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Birx: Every New Infection, Loss Should be Considered a Failure of US Medical Infrastructure

Deborah L. Birx, MD
 

Ambassador Deborah Birx said in an exclusive interview with ICT® that there are “extraordinary structural barriers in the US to access” medical care. Individuals may have insurance, but they cannot access care.

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To better prepare for future COVID-19 variants and other pandemics, the United States needs to better take care of the medical provider infrastructure—and that includes making sure that rural and tribal areas have access to medical care as well.

Ambassador Deborah Birx, MD, will be presenting about this topic, titled, “COVID-19 USA – Lessons and new tools to improve workplace safety “ as a guest speaker at the Frontline Worker Safety in the Age of COVID-19: A Global Perspective” a Health Watch USAs Webinar on September 14, 2022.

Birx is a world-renowned medical expert and leader whose long career has focused on clinical and basic immunology, infectious disease, pandemic preparedness, vaccine research, and global health. Birx also served as a US Army Colonel and later, running some of the most high-profile and influential programs at the US Centers for Disease Control and Prevention (CDC) and US Department of State.

Recently, she sat down with Infection Control Today® (ICT®) to discuss her presentation, COVID-19, medical infrastructure, and monkeypox, Langya Virus, among other topics.

“There’s extraordinary structural barriers in the United States to access. We’ve spent a lot of time working on insurance schemes and ensuring people have insurance,” Birx said in the exclusive interview. “But we didn’t stop to look, [to see if] they have insurance, how are they going to access care? And, clearly, for 20% of Americans, there is no access to primary care. There is no access to community health workers or compute brick and mortar clinics.”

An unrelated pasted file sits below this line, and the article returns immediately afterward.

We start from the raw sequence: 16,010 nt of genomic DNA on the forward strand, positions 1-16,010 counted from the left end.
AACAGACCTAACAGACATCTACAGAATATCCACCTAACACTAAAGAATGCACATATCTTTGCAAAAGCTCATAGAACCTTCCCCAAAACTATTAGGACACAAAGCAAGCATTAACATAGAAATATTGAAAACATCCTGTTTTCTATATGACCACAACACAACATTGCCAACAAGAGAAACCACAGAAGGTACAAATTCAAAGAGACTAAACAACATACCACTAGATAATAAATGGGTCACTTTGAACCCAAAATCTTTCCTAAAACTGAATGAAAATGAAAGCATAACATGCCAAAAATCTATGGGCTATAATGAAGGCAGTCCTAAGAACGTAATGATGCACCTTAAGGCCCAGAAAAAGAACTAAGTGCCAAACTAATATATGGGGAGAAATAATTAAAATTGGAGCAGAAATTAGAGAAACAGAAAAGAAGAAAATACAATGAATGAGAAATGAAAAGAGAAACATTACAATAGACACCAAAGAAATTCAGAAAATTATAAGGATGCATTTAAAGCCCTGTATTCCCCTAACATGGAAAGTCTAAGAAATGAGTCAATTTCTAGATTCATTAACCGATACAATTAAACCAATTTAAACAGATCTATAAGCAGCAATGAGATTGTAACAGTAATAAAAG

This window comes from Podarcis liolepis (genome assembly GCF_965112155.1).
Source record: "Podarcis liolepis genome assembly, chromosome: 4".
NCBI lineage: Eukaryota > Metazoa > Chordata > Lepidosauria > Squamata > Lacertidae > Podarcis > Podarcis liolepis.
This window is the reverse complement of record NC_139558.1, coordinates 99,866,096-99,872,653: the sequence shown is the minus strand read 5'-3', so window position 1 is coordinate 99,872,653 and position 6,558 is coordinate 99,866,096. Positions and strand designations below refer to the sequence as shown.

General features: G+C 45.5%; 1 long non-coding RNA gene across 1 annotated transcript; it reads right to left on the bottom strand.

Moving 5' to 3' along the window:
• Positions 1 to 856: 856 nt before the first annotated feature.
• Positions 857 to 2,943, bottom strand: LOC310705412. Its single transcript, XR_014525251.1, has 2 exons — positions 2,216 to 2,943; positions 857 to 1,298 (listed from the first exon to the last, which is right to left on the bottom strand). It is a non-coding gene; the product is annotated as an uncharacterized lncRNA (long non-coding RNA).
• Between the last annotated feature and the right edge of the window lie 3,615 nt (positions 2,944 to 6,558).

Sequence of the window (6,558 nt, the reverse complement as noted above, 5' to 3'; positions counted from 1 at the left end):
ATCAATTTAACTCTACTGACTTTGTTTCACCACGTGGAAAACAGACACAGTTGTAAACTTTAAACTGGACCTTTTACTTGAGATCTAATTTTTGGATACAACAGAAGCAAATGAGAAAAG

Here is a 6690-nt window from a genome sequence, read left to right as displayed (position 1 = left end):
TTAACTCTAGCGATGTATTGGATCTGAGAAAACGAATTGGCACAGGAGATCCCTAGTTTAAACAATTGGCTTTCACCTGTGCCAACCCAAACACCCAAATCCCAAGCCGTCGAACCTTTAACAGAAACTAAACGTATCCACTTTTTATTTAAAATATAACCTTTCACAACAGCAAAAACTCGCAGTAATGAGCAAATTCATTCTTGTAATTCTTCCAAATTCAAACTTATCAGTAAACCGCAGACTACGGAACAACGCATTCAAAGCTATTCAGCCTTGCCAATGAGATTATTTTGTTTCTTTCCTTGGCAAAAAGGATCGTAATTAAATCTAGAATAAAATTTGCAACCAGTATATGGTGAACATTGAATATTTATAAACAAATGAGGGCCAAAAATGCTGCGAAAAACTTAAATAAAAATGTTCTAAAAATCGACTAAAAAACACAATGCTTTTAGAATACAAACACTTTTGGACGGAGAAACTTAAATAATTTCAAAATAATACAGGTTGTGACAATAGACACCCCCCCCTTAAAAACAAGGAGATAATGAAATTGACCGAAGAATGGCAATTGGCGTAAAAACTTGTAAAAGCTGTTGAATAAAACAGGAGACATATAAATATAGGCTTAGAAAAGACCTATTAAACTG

Birx continued, “And those [problems] have to be addressed if we’re going to be successful both in controlling the current pandemic as well as future infectious disease pandemics, as well as our pandemics of obesity, opioid use, hypertension, and diabetes; these are all achievable. But we have to use the data, community dollars and health care workers together to make a change.”

Another way to correct the issues that the US has in the medical infrastructure is how those individuals in the medical community look at patient infection and loss. “Currently, if we treated every hospitalization and death as a programmatic failure, we would fix those issues, and we would change them,” Birx said. “That’s how we dealt with human immunodeficiency virus, tuberculosis, and malaria at the community level. We looked at every new infection and every loss from any of those infections disease is a failure of our programming.”

This is the first installment of 4 of this exclusive interview.

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